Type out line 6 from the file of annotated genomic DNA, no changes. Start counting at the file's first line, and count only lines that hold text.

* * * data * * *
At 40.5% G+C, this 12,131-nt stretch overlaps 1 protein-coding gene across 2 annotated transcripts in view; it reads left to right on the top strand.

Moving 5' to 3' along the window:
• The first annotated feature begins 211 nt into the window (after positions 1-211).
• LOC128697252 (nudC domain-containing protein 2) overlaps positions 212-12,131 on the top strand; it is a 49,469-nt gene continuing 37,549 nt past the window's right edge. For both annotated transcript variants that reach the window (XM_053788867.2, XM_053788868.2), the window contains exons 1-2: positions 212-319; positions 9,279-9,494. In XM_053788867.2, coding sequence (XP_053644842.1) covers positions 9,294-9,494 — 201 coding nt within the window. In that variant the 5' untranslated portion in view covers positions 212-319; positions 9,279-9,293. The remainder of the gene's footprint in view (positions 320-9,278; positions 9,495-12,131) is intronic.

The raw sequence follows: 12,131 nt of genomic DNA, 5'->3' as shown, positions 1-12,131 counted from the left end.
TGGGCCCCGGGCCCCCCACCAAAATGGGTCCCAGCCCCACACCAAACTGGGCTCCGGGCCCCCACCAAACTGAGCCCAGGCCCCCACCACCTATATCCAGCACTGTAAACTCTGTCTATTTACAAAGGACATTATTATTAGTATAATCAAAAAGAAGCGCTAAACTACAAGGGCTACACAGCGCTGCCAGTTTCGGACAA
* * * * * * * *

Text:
TGGGCCCCGGGCCCCCCACCAAAATGGGTCCCAGCCCCACACCAAACTGGGCTCCGGGCCCCCACCAAACTGAGCCCAGGCCCCCACCACCTATATCCAGCACTGTAAACTCTGTCTATTTACAAAGGACATTATTATTAGTATAATCAAAAAGAAGCGCTAAACTACAAGGGCTACACAGCGCTGCCAGTTTCGGACAA